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Title: Site- and Species-Specific Influences on Sub-Alpine Conifer Growth in Mt. Rainier National Park, USA

Abstract

Identifying the factors that influence the climate sensitivity of treeline species is critical to understanding carbon sequestration, forest dynamics, and conservation in high elevation forest/meadow ecotones. Using tree cores from four sub-alpine conifer species collected from three sides of Mt. Rainier, WA, USA, we investigated the influences of species identity and sites with different local climates on radial growth–climate relationships. We created chronologies for each species at each site, determined influential plant-relevant annual and seasonal climatic variables influencing growth, and investigated how the strength of climate sensitivity varied across species and location. Overall, similar climate variables constrained growth on all three sides of the mountain for each of the four study species. Summer warmth positively influenced radial growth, whereas snow, spring warmth, previous summer warmth, and spring humidity negatively influenced growth. We discovered only a few subtle differences in the climate sensitivity of co-occurring species at the same site and between the same species at different sites in pairwise comparisons. A model including species by climate interactions provided the best balance between parsimony and fit, but did not lead to substantially greater predictive power relative to a model without site or species interactions. Our results imply that at treeline inmore » moist temperate regions like Mt. Rainier, the same climatic variables drive annual variation in growth across species and locations, despite species differences in physiology and site differences in mean climates.« less

Authors:
 [1]; ORCiD logo [2];  [3];  [1]
  1. Univ. of Washington, Seattle, WA (United States)
  2. Univ. of Washington, Seattle, WA (United States); Carnegie Inst. of Science, Stanford, CA (United States)
  3. Arnold Arboretum of Harvard Univ., Boston, MA (United States); Tufts Univ., Medford, MA (United States)
Publication Date:
Research Org.:
Northern Arizona Univ., Flagstaff, AZ (United States)
Sponsoring Org.:
National Science Foundation (NSF); USDOE Office of Science (SC), Biological and Environmental Research (BER) (SC-23)
OSTI Identifier:
1510304
Grant/Contract Number:  
FC02-06ER64159; DEB-1054012; NIH 5R25HG007153-05
Resource Type:
Accepted Manuscript
Journal Name:
Forests
Additional Journal Information:
Journal Volume: 9; Journal Issue: 1; Journal ID: ISSN 1999-4907
Publisher:
MDPI
Country of Publication:
United States
Language:
English
Subject:
54 ENVIRONMENTAL SCIENCES; high elevation conifers; climate sensitivity; tree rings; climatic context; Mt. Rainier National Park; Washington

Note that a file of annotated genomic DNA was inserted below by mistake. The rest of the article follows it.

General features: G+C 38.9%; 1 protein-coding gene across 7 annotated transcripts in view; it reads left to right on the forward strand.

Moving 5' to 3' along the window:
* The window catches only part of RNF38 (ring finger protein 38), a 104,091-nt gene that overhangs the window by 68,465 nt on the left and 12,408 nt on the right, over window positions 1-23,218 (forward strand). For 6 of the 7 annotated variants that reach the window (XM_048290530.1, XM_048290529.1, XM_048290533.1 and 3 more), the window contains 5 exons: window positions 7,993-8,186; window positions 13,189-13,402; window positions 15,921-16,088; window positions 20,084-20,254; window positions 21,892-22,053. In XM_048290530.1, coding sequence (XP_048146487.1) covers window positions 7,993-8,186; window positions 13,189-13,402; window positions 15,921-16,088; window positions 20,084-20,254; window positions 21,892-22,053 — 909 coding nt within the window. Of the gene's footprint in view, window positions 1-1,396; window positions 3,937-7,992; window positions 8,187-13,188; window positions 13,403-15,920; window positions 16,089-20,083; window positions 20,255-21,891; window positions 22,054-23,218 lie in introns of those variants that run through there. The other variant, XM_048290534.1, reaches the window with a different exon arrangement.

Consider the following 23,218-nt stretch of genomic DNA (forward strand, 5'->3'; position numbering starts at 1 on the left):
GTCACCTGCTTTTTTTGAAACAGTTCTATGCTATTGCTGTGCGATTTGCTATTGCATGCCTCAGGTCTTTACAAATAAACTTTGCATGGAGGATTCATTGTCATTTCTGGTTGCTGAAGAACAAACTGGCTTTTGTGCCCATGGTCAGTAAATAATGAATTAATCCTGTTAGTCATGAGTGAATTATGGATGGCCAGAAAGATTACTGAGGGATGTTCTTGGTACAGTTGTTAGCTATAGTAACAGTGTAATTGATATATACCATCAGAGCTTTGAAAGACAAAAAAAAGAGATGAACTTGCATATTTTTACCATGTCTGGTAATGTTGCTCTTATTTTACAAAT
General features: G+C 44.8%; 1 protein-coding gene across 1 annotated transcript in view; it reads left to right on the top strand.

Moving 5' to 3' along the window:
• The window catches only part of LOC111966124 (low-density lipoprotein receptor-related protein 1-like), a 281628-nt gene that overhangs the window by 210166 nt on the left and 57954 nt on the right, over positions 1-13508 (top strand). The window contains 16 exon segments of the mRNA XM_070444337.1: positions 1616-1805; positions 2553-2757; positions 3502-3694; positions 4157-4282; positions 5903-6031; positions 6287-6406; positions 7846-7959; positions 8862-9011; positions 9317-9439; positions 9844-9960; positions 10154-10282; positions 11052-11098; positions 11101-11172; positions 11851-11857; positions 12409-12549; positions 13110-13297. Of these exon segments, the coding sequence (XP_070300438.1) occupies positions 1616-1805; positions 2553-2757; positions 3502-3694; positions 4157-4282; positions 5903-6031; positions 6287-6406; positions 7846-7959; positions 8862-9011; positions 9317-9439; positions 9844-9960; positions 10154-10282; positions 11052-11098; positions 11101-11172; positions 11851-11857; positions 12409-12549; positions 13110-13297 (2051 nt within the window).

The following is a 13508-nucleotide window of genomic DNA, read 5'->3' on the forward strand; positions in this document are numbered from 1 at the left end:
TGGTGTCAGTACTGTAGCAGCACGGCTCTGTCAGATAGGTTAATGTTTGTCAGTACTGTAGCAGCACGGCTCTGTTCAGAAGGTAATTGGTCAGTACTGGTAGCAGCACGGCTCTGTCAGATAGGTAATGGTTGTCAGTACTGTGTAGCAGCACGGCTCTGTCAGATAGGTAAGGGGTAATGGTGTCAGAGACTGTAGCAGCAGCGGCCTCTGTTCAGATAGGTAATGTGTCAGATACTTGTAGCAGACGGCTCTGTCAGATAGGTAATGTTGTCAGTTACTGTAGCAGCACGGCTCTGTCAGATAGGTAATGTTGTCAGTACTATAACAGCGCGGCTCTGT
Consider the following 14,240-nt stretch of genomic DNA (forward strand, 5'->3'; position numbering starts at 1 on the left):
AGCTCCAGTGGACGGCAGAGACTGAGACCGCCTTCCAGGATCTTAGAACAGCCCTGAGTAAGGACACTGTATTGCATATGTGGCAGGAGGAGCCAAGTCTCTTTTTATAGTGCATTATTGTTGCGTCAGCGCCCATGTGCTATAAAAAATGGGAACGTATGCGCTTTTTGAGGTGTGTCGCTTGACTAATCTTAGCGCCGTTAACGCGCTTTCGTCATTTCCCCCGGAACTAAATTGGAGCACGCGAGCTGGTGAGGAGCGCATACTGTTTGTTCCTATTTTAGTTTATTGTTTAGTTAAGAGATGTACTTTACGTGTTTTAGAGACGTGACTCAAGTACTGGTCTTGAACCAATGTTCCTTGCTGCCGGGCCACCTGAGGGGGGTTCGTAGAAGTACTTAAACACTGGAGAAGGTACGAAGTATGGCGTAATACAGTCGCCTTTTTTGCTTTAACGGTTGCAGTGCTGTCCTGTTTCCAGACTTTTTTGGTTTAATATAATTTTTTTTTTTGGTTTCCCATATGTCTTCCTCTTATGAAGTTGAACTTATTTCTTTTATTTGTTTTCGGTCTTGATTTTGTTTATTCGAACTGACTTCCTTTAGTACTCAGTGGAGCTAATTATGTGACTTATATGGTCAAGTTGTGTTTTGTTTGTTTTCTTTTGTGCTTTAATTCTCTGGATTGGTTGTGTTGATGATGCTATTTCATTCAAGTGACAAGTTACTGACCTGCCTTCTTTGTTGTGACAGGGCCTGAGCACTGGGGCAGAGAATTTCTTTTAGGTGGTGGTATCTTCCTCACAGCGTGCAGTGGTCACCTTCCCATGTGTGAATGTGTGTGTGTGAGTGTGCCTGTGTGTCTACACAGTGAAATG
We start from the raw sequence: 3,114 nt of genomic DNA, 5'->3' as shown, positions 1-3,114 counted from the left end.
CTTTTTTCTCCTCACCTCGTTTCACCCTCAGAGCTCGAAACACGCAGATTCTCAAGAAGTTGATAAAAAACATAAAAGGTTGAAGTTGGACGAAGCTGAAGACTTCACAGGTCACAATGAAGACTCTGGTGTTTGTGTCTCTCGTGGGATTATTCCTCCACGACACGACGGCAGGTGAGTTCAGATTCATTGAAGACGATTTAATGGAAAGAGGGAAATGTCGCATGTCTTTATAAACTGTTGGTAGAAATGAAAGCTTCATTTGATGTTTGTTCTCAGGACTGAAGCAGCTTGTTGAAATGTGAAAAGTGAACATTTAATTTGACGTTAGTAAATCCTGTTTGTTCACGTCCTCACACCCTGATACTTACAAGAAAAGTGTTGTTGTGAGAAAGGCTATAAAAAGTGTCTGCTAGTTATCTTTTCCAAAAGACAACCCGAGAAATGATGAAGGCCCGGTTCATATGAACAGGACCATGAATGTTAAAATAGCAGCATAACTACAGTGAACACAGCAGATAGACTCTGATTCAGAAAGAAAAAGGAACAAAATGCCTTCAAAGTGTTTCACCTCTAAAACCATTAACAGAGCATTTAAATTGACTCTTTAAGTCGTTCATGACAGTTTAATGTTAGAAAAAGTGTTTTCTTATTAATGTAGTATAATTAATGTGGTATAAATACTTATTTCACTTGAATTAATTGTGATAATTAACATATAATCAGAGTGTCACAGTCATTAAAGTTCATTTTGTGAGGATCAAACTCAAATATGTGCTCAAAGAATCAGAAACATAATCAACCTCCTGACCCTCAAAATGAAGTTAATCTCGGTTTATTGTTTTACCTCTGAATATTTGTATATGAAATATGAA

Citation Formats

Legendre-Fixx, Myesa, Anderegg, Leander, Ettinger, Ailene, and HilleRisLambers, Janneke. Site- and Species-Specific Influences on Sub-Alpine Conifer Growth in Mt. Rainier National Park, USA. United States: N. p., 2017. Web. doi:10.3390/f9010001.
Legendre-Fixx, Myesa, Anderegg, Leander, Ettinger, Ailene, & HilleRisLambers, Janneke. Site- and Species-Specific Influences on Sub-Alpine Conifer Growth in Mt. Rainier National Park, USA. United States. doi:10.3390/f9010001.
Legendre-Fixx, Myesa, Anderegg, Leander, Ettinger, Ailene, and HilleRisLambers, Janneke. Fri . "Site- and Species-Specific Influences on Sub-Alpine Conifer Growth in Mt. Rainier National Park, USA". United States. doi:10.3390/f9010001. https://www.osti.gov/servlets/purl/1510304.
@article{osti_1510304,
title = {Site- and Species-Specific Influences on Sub-Alpine Conifer Growth in Mt. Rainier National Park, USA},
author = {Legendre-Fixx, Myesa and Anderegg, Leander and Ettinger, Ailene and HilleRisLambers, Janneke},
abstractNote = {Identifying the factors that influence the climate sensitivity of treeline species is critical to understanding carbon sequestration, forest dynamics, and conservation in high elevation forest/meadow ecotones. Using tree cores from four sub-alpine conifer species collected from three sides of Mt. Rainier, WA, USA, we investigated the influences of species identity and sites with different local climates on radial growth–climate relationships. We created chronologies for each species at each site, determined influential plant-relevant annual and seasonal climatic variables influencing growth, and investigated how the strength of climate sensitivity varied across species and location. Overall, similar climate variables constrained growth on all three sides of the mountain for each of the four study species. Summer warmth positively influenced radial growth, whereas snow, spring warmth, previous summer warmth, and spring humidity negatively influenced growth. We discovered only a few subtle differences in the climate sensitivity of co-occurring species at the same site and between the same species at different sites in pairwise comparisons. A model including species by climate interactions provided the best balance between parsimony and fit, but did not lead to substantially greater predictive power relative to a model without site or species interactions. Our results imply that at treeline in moist temperate regions like Mt. Rainier, the same climatic variables drive annual variation in growth across species and locations, despite species differences in physiology and site differences in mean climates.},
doi = {10.3390/f9010001},
journal = {Forests},
number = 1,
volume = 9,
place = {United States},
year = {2017},
month = {12}
}

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